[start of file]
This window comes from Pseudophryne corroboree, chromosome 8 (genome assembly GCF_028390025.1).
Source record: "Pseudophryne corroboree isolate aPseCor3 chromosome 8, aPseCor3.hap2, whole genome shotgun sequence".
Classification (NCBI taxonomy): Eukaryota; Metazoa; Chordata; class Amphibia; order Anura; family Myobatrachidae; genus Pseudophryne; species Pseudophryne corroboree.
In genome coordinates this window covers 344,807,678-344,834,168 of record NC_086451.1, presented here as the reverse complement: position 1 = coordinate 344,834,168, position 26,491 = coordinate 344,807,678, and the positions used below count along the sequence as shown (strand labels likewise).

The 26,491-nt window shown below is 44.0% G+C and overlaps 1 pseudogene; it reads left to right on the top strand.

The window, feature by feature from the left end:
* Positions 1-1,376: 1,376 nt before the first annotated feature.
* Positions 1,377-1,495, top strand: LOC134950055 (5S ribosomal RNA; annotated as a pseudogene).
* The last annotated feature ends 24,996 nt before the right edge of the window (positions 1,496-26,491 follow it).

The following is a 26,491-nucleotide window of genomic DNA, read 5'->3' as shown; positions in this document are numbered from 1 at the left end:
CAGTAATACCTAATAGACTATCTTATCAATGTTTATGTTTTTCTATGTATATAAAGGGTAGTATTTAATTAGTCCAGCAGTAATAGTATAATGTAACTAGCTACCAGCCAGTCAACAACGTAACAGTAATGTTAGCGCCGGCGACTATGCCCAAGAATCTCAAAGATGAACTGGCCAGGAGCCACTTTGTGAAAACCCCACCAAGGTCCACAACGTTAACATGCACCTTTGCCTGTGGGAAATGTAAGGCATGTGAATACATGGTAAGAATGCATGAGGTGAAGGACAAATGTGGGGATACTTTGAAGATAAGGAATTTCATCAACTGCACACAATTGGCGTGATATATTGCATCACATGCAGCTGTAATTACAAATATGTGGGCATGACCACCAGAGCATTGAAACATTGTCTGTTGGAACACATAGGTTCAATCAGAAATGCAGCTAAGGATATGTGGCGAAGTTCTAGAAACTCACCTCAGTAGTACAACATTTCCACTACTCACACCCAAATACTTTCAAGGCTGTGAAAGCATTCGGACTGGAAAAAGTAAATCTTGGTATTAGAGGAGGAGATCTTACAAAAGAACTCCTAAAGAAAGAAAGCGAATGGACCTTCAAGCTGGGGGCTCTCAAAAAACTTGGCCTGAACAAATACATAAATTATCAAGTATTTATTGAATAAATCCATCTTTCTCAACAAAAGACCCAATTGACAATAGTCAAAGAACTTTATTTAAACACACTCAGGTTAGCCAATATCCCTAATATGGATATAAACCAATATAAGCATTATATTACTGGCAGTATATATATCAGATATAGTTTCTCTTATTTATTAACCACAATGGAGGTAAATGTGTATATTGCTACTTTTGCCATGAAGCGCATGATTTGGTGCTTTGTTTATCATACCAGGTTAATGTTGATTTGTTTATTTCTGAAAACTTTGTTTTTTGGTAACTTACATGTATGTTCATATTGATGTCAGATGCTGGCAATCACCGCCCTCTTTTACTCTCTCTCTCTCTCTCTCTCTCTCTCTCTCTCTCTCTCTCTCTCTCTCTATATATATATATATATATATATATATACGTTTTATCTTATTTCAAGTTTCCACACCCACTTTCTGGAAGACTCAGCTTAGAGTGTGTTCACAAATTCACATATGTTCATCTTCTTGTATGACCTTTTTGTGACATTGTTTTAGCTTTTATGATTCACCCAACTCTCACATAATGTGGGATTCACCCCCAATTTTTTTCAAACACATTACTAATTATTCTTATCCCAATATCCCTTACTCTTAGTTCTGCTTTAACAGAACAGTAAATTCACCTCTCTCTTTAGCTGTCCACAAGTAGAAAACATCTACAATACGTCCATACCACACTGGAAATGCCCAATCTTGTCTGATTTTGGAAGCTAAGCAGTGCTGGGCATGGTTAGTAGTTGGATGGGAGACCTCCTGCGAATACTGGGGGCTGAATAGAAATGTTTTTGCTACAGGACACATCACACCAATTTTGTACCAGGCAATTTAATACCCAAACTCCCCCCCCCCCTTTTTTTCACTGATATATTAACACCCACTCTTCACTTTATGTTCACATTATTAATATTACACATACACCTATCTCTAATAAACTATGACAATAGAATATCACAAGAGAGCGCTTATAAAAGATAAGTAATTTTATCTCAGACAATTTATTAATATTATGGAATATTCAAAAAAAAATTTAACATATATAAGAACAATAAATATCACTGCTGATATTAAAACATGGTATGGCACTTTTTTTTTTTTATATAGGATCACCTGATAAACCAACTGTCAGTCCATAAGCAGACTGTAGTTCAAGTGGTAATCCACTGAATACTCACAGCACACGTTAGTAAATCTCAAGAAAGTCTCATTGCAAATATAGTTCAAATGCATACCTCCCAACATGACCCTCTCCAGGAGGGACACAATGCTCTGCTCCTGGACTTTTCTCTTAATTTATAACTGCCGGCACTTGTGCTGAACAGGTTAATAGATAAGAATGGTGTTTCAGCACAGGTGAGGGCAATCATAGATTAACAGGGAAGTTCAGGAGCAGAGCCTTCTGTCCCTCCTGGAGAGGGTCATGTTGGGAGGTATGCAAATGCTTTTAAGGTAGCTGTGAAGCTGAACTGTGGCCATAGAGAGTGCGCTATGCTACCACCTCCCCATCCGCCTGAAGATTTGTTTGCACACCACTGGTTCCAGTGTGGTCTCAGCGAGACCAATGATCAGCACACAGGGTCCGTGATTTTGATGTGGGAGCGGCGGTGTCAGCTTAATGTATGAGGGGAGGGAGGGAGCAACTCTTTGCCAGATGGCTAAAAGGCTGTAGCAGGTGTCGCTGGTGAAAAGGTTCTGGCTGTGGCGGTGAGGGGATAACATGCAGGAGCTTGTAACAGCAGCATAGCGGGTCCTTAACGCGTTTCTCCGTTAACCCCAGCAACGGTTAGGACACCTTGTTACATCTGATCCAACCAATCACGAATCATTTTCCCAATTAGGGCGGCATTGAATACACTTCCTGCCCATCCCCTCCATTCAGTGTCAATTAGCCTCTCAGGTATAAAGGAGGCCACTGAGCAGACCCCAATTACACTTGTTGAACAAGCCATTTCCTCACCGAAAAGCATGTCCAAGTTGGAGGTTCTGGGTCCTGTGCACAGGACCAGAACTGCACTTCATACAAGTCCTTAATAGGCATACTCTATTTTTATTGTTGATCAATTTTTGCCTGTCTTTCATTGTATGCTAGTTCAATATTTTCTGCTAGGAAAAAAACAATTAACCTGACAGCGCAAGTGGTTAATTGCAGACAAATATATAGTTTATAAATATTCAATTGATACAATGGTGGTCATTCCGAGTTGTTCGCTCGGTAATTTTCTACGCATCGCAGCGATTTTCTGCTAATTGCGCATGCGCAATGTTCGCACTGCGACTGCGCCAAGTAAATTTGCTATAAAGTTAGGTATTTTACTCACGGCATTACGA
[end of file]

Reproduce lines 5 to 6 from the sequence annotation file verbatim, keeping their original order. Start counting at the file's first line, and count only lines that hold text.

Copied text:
The 26,491-nt window shown below is 44.0% G+C and overlaps 1 pseudogene; it reads left to right on the top strand.

The window, feature by feature from the left end: